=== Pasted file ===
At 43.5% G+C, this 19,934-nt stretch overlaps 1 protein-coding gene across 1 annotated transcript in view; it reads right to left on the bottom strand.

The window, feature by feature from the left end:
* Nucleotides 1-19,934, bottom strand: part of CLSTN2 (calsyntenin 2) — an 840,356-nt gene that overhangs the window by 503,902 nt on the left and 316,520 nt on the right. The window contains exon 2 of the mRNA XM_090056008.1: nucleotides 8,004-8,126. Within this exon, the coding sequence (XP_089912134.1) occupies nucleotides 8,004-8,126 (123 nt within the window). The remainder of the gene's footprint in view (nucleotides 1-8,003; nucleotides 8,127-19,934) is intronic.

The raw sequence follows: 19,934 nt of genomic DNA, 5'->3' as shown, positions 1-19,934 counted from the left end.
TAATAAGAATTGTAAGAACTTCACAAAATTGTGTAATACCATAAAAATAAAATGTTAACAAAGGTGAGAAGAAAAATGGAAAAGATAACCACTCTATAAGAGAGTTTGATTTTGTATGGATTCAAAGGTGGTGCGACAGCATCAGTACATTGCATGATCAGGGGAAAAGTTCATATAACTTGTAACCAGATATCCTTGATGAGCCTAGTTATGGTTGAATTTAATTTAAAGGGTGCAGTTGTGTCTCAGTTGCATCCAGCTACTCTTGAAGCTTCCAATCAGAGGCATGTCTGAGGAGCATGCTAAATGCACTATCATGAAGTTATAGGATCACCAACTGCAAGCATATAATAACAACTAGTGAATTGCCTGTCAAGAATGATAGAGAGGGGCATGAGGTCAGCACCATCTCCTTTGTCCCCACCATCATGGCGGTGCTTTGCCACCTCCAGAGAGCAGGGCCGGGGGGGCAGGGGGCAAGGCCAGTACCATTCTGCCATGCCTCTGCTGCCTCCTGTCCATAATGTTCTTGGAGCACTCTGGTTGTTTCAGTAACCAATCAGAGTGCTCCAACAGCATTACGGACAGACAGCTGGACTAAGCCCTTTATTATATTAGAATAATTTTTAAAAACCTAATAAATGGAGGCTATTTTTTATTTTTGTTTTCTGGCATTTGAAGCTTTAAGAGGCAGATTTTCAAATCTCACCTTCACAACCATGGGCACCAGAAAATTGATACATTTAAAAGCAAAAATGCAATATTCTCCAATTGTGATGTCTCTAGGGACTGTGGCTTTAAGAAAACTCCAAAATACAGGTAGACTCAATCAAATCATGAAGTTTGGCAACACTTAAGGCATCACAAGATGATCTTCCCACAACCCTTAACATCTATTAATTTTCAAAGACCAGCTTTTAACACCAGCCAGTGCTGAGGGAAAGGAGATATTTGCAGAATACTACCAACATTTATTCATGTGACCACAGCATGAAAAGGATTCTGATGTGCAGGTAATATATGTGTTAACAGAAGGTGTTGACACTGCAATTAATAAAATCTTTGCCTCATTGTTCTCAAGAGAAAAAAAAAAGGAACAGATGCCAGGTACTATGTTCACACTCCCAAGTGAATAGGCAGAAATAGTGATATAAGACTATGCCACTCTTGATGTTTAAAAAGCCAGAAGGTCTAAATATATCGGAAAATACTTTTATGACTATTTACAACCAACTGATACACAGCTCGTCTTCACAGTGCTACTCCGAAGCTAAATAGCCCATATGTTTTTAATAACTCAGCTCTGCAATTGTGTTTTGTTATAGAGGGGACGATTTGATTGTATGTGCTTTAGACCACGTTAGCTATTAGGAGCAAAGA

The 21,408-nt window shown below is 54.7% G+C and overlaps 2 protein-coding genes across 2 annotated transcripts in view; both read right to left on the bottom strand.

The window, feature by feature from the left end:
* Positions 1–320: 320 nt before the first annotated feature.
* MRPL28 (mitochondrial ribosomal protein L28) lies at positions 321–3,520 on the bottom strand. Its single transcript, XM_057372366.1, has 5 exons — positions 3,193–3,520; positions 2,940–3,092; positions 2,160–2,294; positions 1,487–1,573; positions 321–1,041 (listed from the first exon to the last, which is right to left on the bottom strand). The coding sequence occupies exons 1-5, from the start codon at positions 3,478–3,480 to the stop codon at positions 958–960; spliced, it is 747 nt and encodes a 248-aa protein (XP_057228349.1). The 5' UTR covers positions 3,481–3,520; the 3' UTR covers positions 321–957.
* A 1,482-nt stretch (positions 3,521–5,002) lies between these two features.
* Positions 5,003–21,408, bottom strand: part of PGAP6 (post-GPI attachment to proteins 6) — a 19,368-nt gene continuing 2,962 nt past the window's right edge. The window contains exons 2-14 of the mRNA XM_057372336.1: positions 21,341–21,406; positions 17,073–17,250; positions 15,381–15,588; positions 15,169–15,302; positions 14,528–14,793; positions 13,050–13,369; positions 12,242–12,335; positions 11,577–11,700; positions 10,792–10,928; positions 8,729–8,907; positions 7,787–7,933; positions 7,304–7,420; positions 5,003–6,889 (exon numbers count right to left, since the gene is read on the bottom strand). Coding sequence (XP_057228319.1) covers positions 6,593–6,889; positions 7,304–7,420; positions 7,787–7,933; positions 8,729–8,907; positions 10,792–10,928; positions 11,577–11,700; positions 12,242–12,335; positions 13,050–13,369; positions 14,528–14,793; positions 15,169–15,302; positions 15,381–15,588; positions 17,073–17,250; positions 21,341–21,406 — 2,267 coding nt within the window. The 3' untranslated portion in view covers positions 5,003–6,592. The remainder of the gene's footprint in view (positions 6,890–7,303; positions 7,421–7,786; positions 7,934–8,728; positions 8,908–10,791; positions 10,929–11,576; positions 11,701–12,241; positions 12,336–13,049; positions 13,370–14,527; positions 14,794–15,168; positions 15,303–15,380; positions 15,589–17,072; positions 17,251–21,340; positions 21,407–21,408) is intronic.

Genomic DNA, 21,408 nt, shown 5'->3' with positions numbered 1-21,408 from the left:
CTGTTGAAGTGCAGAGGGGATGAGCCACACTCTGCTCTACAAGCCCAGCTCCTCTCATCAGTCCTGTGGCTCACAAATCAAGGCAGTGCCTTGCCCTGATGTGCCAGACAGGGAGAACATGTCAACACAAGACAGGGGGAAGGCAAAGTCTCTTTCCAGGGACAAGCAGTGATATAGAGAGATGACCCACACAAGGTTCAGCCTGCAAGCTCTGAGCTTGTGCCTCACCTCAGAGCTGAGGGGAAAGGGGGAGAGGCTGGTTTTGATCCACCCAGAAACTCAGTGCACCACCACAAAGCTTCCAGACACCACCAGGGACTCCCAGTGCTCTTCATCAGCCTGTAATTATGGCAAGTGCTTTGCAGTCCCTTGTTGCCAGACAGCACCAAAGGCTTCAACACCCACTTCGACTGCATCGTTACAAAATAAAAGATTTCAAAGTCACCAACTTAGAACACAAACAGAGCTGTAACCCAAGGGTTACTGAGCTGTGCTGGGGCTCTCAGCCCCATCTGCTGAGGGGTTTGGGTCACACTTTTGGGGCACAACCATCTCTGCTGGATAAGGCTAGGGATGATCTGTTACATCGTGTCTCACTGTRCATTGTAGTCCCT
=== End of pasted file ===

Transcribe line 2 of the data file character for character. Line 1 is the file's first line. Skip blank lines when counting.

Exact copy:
The window, feature by feature from the left end: